Fundamentals of Human Resource Management - HRM
HRM’s fundamental responsibility is efficient management of employee lifecycle while catering to the development and achievement of organisational goals. Every process of the HRM must feed into larger organisational goal.
1-Recruitment is the process of finding and hiring candidates for a specific job role. The recruitment process from start to finish includes - creating an accurate job description, attracting the best candidates, screening to find the best fit, managing the expectations of both the employer and employee and finally successfully recruiting the best candidate.
2- Onboarding - Onboarding of a new employee is the process of integrating a new employee into the company and its culture.It's also the process of equipping them with the information and tools needed to become productive members of a team. The more accurate and efficient the onboarding process; the sooner a new employee will be able to constructively contribute to the organisation.
3 - Training - Trainings are provided to the employees for updating their skills to equip them to perform with higher efficiency and skill to produce qualitatively superior work. Employee trainings are periodical and need-based. Trainings have very specific goals such as – improving proficiency, competence, scope of work productivity and performance efficiency. Training may be technical or domain-specific, they may also cater to other needs of an employee such as - motivation, time management, mentorships, team building, problem-solving etc.
4- Evaluation- Evaluation is one of the technical roles of HR and is done in different domains - evaluation of employee performance, market evaluation for new talent and skills also evaluating the needs of the organisation for more efficient functioning and higher productivity etc. Evaluation involves comparing various functions in terms of qualification of current employees and new employees, availability of workers, job relocation, office hours, current economic scenarios, job responsibility, and value addition of each job to the organization.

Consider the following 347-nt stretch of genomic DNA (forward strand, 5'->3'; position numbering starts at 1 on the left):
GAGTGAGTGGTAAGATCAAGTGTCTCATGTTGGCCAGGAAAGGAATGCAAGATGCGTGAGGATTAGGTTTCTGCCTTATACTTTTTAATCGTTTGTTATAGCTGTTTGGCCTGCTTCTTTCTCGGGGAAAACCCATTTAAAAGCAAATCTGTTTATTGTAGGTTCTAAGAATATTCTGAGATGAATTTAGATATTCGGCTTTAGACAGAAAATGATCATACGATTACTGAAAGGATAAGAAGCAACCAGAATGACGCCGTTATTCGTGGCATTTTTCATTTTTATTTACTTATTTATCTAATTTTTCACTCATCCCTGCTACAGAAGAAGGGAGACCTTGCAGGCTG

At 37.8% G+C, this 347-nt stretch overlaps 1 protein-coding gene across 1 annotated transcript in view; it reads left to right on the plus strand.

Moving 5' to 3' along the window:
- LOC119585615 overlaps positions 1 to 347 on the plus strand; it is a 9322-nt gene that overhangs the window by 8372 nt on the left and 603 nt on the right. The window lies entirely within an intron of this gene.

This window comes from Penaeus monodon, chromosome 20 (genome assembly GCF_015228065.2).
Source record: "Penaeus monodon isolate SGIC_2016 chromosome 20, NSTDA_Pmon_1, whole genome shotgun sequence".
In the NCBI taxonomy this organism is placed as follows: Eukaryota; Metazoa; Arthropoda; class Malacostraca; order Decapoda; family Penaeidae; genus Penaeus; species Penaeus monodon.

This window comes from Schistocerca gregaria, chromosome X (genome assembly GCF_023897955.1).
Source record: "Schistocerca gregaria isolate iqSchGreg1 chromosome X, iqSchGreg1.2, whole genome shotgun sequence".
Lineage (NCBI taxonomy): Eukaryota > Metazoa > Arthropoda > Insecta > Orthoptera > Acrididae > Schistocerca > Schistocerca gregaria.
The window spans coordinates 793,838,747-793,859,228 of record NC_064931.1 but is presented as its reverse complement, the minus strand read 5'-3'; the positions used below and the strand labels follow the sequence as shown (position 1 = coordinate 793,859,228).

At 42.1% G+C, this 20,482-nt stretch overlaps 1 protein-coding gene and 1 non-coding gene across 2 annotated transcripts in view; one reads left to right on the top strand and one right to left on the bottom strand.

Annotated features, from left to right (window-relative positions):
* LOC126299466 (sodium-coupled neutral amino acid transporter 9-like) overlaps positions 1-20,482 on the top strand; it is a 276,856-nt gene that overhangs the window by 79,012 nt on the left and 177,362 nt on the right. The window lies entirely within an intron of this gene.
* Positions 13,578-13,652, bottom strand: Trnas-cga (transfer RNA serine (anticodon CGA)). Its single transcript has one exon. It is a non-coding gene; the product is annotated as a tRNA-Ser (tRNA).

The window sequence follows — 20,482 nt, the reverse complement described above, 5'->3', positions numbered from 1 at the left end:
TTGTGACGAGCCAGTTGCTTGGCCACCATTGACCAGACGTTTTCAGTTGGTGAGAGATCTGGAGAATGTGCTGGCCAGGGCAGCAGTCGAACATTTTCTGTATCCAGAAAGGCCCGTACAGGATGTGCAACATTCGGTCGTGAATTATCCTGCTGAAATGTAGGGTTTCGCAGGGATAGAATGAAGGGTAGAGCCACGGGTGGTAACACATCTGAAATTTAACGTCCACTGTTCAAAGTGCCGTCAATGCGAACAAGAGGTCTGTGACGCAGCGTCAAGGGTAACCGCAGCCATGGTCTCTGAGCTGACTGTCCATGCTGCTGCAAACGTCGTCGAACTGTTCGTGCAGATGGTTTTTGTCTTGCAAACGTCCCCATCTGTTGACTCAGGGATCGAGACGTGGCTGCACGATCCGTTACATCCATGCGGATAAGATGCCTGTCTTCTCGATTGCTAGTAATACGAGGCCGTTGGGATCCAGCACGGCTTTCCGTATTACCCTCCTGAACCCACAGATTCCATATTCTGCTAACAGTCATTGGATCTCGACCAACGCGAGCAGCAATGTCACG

5-Administration - The administrative roles of human resource management include formulation and implementation of policies, maintenance of all employee records, HR systems, welfare activities, personnel procedure, payroll, legal compliance etc. Personnel procedures involve the handling of promotions, relocations, discipline and disciplinary action in cases of unwanted intimacies, bullying, and so on, performance improvement, regulations, cultural and racial diversity etc. For each of these situations to be resolved efficiently and justly, policies and procedures need to be developed and followed. Such situations have the potential of destroying organisation from within making the role of HRM very challenging and imperative.
Human Resource Management, human capital, talent management, personnel management, peoples operation, human capital management re some of the many terms used for HRM the world over, but at the core of all these is the Human - the person and the persons entrusted to design, develop and implement an organization's HRM policies hold the key to the growth of the organisation and the employee. In a way HRM is like a mechanic - a thorough understanding of the working of the whole machine, find the right part, keep servicing the machine, know when and how to upgrade the machine, and most importantly see to it that all the parts move in sync.